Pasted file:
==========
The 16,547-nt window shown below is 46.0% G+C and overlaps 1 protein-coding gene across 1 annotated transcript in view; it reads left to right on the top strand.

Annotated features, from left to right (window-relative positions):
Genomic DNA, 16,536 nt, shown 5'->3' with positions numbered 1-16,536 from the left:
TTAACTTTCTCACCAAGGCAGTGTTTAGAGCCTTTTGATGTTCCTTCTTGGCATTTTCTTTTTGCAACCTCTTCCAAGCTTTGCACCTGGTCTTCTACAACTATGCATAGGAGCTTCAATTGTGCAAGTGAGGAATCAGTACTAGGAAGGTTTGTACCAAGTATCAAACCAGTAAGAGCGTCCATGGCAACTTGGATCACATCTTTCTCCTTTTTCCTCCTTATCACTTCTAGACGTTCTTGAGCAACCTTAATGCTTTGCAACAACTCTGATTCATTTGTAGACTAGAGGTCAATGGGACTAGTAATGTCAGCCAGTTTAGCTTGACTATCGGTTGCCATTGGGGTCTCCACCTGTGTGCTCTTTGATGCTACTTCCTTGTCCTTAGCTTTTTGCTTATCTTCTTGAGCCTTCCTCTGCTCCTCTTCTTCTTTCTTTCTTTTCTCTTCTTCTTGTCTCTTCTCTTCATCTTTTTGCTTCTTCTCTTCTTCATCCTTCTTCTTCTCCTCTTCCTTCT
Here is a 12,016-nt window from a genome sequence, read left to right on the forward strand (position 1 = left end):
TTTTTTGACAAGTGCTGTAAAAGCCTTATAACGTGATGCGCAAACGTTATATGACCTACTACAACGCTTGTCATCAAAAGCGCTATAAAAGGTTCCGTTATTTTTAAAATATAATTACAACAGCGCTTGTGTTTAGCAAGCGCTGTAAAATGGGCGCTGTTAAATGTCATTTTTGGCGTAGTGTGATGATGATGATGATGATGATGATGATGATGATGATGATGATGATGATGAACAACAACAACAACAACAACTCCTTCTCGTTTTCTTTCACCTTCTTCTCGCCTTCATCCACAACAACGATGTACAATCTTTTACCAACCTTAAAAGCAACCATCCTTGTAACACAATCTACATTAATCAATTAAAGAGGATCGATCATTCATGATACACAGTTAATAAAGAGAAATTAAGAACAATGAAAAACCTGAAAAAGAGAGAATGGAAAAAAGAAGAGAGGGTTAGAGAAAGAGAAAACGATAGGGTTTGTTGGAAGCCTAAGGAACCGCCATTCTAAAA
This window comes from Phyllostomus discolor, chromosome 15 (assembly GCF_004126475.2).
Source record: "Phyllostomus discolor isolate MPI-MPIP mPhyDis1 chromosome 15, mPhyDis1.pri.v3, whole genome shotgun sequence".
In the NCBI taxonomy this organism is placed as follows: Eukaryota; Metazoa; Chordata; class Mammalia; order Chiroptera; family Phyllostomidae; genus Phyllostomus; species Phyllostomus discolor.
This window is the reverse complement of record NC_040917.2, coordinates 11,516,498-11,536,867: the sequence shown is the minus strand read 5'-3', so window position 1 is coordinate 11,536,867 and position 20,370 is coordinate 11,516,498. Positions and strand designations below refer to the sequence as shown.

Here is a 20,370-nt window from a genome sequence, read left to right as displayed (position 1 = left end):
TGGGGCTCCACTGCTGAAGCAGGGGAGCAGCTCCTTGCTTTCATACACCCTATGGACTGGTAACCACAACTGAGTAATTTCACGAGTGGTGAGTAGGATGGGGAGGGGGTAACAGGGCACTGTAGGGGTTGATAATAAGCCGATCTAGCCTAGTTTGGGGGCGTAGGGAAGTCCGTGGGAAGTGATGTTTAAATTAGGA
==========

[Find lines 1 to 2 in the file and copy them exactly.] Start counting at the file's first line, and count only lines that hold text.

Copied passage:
The 16,547-nt window shown below is 46.0% G+C and overlaps 1 protein-coding gene across 1 annotated transcript in view; it reads left to right on the top strand.

Annotated features, from left to right (window-relative positions):